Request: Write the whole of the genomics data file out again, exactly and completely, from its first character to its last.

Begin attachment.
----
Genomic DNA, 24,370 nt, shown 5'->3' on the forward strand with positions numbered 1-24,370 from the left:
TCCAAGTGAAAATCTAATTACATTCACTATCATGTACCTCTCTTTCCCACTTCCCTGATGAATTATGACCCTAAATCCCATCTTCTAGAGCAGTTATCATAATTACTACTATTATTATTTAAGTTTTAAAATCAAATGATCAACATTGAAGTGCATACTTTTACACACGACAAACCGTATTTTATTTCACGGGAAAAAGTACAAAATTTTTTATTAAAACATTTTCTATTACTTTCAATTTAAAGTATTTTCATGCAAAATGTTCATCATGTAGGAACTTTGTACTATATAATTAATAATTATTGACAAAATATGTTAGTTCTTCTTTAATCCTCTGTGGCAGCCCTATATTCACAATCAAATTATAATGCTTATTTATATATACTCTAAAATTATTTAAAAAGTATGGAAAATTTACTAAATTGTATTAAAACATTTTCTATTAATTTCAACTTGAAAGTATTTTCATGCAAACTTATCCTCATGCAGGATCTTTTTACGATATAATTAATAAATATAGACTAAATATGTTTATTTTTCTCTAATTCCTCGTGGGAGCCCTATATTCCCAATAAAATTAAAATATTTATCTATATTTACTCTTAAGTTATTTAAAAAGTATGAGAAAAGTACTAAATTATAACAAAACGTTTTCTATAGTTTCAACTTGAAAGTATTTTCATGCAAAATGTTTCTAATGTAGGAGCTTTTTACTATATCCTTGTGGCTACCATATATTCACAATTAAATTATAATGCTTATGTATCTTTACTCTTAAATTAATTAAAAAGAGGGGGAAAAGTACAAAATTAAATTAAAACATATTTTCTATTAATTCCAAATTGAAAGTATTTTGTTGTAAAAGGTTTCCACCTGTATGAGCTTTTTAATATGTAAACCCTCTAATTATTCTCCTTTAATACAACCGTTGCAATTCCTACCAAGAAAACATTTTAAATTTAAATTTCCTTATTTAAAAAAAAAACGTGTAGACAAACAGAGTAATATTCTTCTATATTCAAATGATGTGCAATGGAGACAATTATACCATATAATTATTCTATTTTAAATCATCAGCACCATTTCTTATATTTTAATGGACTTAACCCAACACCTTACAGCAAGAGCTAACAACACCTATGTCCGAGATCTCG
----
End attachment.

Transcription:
Genomic DNA, 24,370 nt, shown 5'->3' on the forward strand with positions numbered 1-24,370 from the left:
TCCAAGTGAAAATCTAATTACATTCACTATCATGTACCTCTCTTTCCCACTTCCCTGATGAATTATGACCCTAAATCCCATCTTCTAGAGCAGTTATCATAATTACTACTATTATTATTTAAGTTTTAAAATCAAATGATCAACATTGAAGTGCATACTTTTACACACGACAAACCGTATTTTATTTCACGGGAAAAAGTACAAAATTTTTTATTAAAACATTTTCTATTACTTTCAATTTAAAGTATTTTCATGCAAAATGTTCATCATGTAGGAACTTTGTACTATATAATTAATAATTATTGACAAAATATGTTAGTTCTTCTTTAATCCTCTGTGGCAGCCCTATATTCACAATCAAATTATAATGCTTATTTATATATACTCTAAAATTATTTAAAAAGTATGGAAAATTTACTAAATTGTATTAAAACATTTTCTATTAATTTCAACTTGAAAGTATTTTCATGCAAACTTATCCTCATGCAGGATCTTTTTACGATATAATTAATAAATATAGACTAAATATGTTTATTTTTCTCTAATTCCTCGTGGGAGCCCTATATTCCCAATAAAATTAAAATATTTATCTATATTTACTCTTAAGTTATTTAAAAAGTATGAGAAAAGTACTAAATTATAACAAAACGTTTTCTATAGTTTCAACTTGAAAGTATTTTCATGCAAAATGTTTCTAATGTAGGAGCTTTTTACTATATCCTTGTGGCTACCATATATTCACAATTAAATTATAATGCTTATGTATCTTTACTCTTAAATTAATTAAAAAGAGGGGGAAAAGTACAAAATTAAATTAAAACATATTTTCTATTAATTCCAAATTGAAAGTATTTTGTTGTAAAAGGTTTCCACCTGTATGAGCTTTTTAATATGTAAACCCTCTAATTATTCTCCTTTAATACAACCGTTGCAATTCCTACCAAGAAAACATTTTAAATTTAAATTTCCTTATTTAAAAAAAAAACGTGTAGACAAACAGAGTAATATTCTTCTATATTCAAATGATGTGCAATGGAGACAATTATACCATATAATTATTCTATTTTAAATCATCAGCACCATTTCTTATATTTTAATGGACTTAACCCAACACCTTACAGCAAGAGCTAACAACACCTATGTCCGAGATCTCG